Mario Tennis: Ultra Smash Review
Mario Tennis: Ultra Smash Box Art
System: Wii U
Dev: Camelot
Pub: Nintendo
Release: November 20, 2015
Players: 1-4 Players
Screen Resolution: 480p-1080i Content is generally suitable for all ages.
Game, Set, Match, but Not Much Love
by Becky Cunningham

I wasn't the worst tennis player in my high school P.E. Class, but that's only because one of my friends lobbed the ball out of bounds and over the back fence every single time (you know who you are, Jennifer). It's been over twenty years since then - my first and last exposure to actual tennis, but I wasn't half bad at Wii Sports Tennis, so surely Mario Tennis: Ultra Smash would provide a warm welcome to a novice like me. Accessibility is what Nintendo is all about, after all.

At least, that's what I thought until I booted up my disc and was greeted by a menu grid that offered no tutorial mode. I jumped into a person versus CPU match, figuring I'd at least get an explanation of the controls before I started. Nope, instead I was staring straight into the face of a smug racket-holding Boo with no idea of how to proceed beyond, “press button to hit ball.” He kicked my butt back to the main menu faster than... well, it was actually kind of a slow match, but eventually I lost and then did what I had to do in order to learn how to play.

That's right, I actually had to RTFM. I can't remember the last time I actually had to crack a book (or in this case, hit the home button and go to the documentation screen) to read basic instructions for a game, but there you go. The manual taught me which buttons corresponded to which kinds of shots and how to do the all-important new jump shot, but this introduction to Ultra Smash left me bemused and a little bit bored. That feeling continued as I explored what little there is to discover in this stripped-down tennis simulator.

The main modes in Ultra Smash include Mega Battle (which is obviously supposed to be the main event), normal tennis without mega mushrooms, a knock-out mode for amiibo, and a volley mode that's meant to help you practice your shots. You can play any of these modes single-player, via local co-op, or online, but that's all there is. There are no real crazy modes, and there's no tournament or career mode.

Basic gameplay works about how you'd expect, as you volley with your opponent and attempt to throw them off-guard with unexpected shots that they can't return. Colored circles appear on the court regularly, allowing you to perform power shots if you position yourself in them and hit the right button – or just press X for a lower-power version of the specified shot. In Mega Battle, you get those circles, plus Mega Mushrooms that make you gigantic, giving you power and excellent court coverage in exchange for being a big ol' body shot target.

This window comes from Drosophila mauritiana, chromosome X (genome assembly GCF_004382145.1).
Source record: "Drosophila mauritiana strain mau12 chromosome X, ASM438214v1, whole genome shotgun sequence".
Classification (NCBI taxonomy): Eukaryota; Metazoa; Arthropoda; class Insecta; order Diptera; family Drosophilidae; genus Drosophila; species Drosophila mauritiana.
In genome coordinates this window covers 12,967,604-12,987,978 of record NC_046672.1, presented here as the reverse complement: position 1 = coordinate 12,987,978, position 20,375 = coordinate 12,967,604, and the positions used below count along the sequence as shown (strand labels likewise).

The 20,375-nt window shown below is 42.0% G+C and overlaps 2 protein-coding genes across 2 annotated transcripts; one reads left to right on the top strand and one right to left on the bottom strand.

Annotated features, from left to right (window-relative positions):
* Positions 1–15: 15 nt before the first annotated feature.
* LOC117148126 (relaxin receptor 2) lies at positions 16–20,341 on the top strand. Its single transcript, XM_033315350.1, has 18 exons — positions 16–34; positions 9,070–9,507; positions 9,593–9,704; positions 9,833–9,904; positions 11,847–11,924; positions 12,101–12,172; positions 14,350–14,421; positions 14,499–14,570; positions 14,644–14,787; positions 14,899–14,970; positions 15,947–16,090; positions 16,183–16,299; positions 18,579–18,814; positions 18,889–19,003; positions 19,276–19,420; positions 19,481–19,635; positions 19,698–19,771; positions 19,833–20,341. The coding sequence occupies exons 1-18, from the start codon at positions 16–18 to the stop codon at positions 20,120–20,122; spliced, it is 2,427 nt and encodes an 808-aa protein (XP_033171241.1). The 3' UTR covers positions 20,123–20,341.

Mario Tennis: Ultra Smash Screenshot

There's a huge problem with Mega Mushrooms, however. Whenever any player picks one up, the game zooms in for a mega transformation sequence. I searched everywhere, but could find no option to turn off this transformation, which takes all players' eyes off the ball and greatly increases the chance of a miss for whoever is on the receiving end of the current shot. This makes Mega Mushrooms a good tool for trolls, but a fairly uninteresting power-up otherwise. I mean, if you're going to have a crazy Mario sports mode with power-ups, where are the fire and frost power-ups that leave hazards on the opponent's court? The Spiny ball that slows the opponent for a bit if you hit them with a body shot? The Tanooki tail that gives extra power to your jump shots?

Mario Tennis: Ultra Smash Screenshot

That's exactly what's wrong with Mario Tennis: Ultra Smash. It's a perfectly competent tennis game – the controls are precise and responsive, and the different shot types can be great fun once you learn to use them – but it's not much of a Mario tennis game. The usual cast of characters is here, but they seem oddly subdued. They're even lacking their signature catch-phrases. No, “Hi, I'm Daisy!” No, “It's-a-me, Mario!” Waluigi doesn't even have a racket-breaking temper tantrum when he loses, and that's the entire point of Waluigi.

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